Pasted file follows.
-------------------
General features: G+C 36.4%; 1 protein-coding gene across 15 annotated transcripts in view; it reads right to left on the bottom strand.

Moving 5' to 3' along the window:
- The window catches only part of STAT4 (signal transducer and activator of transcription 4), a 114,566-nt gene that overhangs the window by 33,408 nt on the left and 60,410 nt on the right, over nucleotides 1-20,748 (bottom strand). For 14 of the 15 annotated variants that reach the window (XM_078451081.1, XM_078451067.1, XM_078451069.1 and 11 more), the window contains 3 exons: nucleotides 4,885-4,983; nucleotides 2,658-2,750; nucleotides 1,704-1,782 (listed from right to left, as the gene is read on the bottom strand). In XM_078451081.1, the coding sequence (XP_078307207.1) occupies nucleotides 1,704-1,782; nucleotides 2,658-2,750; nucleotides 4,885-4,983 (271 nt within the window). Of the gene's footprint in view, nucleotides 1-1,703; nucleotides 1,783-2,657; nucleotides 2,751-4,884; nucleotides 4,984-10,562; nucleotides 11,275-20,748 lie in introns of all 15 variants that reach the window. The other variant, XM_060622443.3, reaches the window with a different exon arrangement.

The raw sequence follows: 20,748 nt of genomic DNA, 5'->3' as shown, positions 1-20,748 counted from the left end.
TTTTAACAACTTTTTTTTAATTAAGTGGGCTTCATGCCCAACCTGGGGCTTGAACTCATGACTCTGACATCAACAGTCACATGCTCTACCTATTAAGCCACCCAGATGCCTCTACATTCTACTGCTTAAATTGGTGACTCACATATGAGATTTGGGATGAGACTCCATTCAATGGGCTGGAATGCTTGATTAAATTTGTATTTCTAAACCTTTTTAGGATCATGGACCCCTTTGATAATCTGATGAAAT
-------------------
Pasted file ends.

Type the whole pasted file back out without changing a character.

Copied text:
General features: G+C 36.4%; 1 protein-coding gene across 15 annotated transcripts in view; it reads right to left on the bottom strand.

Moving 5' to 3' along the window:
- The window catches only part of STAT4 (signal transducer and activator of transcription 4), a 114,566-nt gene that overhangs the window by 33,408 nt on the left and 60,410 nt on the right, over nucleotides 1-20,748 (bottom strand). For 14 of the 15 annotated variants that reach the window (XM_078451081.1, XM_078451067.1, XM_078451069.1 and 11 more), the window contains 3 exons: nucleotides 4,885-4,983; nucleotides 2,658-2,750; nucleotides 1,704-1,782 (listed from right to left, as the gene is read on the bottom strand). In XM_078451081.1, the coding sequence (XP_078307207.1) occupies nucleotides 1,704-1,782; nucleotides 2,658-2,750; nucleotides 4,885-4,983 (271 nt within the window). Of the gene's footprint in view, nucleotides 1-1,703; nucleotides 1,783-2,657; nucleotides 2,751-4,884; nucleotides 4,984-10,562; nucleotides 11,275-20,748 lie in introns of all 15 variants that reach the window. The other variant, XM_060622443.3, reaches the window with a different exon arrangement.

The raw sequence follows: 20,748 nt of genomic DNA, 5'->3' as shown, positions 1-20,748 counted from the left end.
TTTTAACAACTTTTTTTTAATTAAGTGGGCTTCATGCCCAACCTGGGGCTTGAACTCATGACTCTGACATCAACAGTCACATGCTCTACCTATTAAGCCACCCAGATGCCTCTACATTCTACTGCTTAAATTGGTGACTCACATATGAGATTTGGGATGAGACTCCATTCAATGGGCTGGAATGCTTGATTAAATTTGTATTTCTAAACCTTTTTAGGATCATGGACCCCTTTGATAATCTGATGAAAT